Seattle University is thinking of replacing The Chieftain, its mascot of 61 years, with something less offensive to Native Americans.
A task force of administrators, professors and students is almost ready to recommend that the university dump its mascot name and logo, which features an Indian chief in profile.
Nancy Gerou, athletic director at SU, says she has a list of 15 or 20 possible names and mascots, but says the university isn't ready to choose yet. People or groups, however, are out.
"It would be more appropriate to choose an object or an animal," Gerou said.
The task force will hold a public hearing next Wednesday, then it will be up to the university's cabinet to decide whether the mascot goes, or stays in a modified fashion.
Eric Davis, director of the office of minority affairs, says the university has been thinking about changing its mascot for a long time, out of concern some people may be offended by the use of a stylized Indian as an icon.
"Folks have come to realize that you can't rally around something that community members will perceive as offensive," Davis said.
Two events have prompted the action. In December, SU was accepted into the Division II of the National Collegiate Athletic Association, which will give it more exposure. And this year the Associated Students of Seattle University, in particular president Jason Madrano, have pleaded for a change.
The word chieftain means leader of a clan or tribe. It comes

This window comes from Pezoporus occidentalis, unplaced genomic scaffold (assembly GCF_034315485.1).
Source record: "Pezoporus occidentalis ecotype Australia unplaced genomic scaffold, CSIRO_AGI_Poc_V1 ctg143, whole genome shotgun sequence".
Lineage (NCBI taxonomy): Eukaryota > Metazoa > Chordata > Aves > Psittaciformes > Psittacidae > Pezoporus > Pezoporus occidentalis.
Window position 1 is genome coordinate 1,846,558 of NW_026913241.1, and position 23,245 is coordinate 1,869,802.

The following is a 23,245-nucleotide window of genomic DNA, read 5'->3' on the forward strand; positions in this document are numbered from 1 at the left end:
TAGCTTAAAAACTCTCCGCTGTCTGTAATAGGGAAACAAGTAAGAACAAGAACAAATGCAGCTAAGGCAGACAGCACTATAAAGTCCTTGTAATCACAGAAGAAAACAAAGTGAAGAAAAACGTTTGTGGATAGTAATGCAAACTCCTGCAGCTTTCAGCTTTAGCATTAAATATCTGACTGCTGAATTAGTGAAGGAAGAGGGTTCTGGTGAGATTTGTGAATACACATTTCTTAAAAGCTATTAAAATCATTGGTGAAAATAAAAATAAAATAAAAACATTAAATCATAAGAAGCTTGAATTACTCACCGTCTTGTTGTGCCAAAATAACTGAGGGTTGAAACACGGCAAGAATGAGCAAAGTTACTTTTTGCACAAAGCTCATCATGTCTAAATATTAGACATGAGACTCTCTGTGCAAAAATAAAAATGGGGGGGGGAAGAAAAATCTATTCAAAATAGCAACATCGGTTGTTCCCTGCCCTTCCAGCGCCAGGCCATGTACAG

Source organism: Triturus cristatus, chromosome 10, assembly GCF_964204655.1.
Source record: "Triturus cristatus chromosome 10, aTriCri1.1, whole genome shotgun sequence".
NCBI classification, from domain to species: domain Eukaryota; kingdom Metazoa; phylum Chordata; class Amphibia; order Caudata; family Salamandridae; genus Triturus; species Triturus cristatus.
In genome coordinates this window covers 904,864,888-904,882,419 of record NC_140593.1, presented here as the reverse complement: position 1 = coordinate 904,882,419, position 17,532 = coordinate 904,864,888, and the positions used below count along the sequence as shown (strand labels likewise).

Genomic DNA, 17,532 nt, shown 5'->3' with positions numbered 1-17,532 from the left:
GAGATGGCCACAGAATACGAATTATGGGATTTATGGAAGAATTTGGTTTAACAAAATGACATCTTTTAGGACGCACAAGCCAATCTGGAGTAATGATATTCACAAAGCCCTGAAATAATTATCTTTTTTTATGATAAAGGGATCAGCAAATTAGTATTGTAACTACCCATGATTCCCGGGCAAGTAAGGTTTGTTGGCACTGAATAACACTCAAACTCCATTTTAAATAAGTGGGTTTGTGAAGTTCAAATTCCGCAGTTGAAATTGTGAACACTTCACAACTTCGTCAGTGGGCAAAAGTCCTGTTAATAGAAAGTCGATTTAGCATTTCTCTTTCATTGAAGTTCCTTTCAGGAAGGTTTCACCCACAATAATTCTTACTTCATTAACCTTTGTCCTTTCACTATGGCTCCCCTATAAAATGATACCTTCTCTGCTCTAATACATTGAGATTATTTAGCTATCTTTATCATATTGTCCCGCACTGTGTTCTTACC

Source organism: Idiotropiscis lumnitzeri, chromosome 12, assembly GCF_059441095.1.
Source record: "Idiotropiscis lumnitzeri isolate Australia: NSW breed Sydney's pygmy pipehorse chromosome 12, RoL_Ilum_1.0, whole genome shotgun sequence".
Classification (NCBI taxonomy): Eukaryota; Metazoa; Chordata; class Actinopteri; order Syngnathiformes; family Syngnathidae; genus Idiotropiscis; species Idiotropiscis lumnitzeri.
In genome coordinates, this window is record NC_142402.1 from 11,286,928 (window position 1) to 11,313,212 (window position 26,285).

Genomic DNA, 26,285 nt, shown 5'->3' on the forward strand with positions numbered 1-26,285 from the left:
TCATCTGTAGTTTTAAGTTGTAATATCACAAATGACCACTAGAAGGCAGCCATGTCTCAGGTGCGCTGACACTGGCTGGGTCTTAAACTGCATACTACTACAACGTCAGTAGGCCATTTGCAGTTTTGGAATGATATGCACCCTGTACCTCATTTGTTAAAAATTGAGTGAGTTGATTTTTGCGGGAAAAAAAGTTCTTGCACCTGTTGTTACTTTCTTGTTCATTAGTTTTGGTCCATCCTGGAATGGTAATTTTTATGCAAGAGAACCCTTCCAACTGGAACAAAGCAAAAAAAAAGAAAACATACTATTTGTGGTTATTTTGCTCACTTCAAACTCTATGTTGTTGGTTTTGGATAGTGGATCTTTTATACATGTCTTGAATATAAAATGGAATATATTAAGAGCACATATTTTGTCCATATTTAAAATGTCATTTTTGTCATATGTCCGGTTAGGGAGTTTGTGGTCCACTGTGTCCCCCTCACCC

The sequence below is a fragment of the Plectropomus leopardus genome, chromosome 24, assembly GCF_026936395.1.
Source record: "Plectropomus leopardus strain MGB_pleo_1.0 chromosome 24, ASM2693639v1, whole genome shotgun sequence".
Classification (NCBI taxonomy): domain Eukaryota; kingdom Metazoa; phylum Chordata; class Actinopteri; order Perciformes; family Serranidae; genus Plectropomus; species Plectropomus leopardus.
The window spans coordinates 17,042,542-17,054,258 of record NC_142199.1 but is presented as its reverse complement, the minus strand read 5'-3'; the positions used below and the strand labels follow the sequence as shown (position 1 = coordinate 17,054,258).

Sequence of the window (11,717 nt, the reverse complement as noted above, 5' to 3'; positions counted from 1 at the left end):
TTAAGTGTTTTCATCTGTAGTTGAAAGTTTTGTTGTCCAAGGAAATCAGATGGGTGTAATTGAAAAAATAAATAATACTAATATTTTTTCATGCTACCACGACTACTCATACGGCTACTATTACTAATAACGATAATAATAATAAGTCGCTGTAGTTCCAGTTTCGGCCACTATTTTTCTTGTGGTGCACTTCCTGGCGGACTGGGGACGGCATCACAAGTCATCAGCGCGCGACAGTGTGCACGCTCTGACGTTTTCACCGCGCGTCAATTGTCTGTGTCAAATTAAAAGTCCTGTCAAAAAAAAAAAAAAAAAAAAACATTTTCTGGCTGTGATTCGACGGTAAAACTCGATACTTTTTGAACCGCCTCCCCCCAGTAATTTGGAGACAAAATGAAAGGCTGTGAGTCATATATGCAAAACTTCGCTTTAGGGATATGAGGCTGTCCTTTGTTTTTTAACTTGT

from the Middle English word "cheftayne," which in turn comes from the Latin "capitaneus," or captain.
At Seattle U., the Chieftain name and logo date back to 1938, when it was credited to Ed Donohoe, who covered sports for the university's student newspaper, The Spectator. Donohoe was fed up with the old team name, "The Maroons," a name that opponents would debase to "Morons" or "The Marooned," so he began calling the team "Chieftains" in his stories, according to Walt Crowley's "Seattle University: A Century of Jesuit Education."
Donohoe, who went on to fame as the curmudgeonly editor of the Washington Teamster newspaper before his death in 1992, chose the name to honor Chief Seattle, the Suquamish chief whose name the city bears.
Seattle University has asked for opinions from local Indian leaders, who have urged the school to choose a new mascot.
"I'm sure all of the sports teams and universities took those actions originally out of respect toward Native Americans," said Bernie Whitebear of the United Indians of All Tribes Foundation. "But it's now developed into an animosity."
Whitebear contends that sports fans beating drums and hooting war cries conjure up "negative images of Native Americans in our schools."
Seattle U. soccer coach Peter Fewing, who served on the task force, said at first he was opposed to changing the mascot, but he has since changed his mind.
"We are emotionally tied to The Chieftain," Fewing said. "My guys enjoyed being called the Chieftains. I feel like I've been educated. Initially, I thought we weren't offending anybody."
Mark Burnett, Director of Alumni Relations, says his office is asking alumni for comments about changing the mascot. So far, there hasn't been a strong reaction, he says.
Megan Diefenbach, a Seattle U. admissions counselor who played soccer as an undergraduate at the university, says she's still attached to the mascot but can see why people would want a change.
"I certainly don't want a mascot that is offensive to a segment of the population," she said.
Roberto Sanchez's phone message number is 206-464-8522. His e-mail address is: firstname.lastname@example.org ------------------------------- Mascot forum
Wednesday's forum on the Seattle University mascot is from noon to 1 p.m. in Wyckoff Auditorium on the university campus. It's open to students, faculty, staff members and alumni.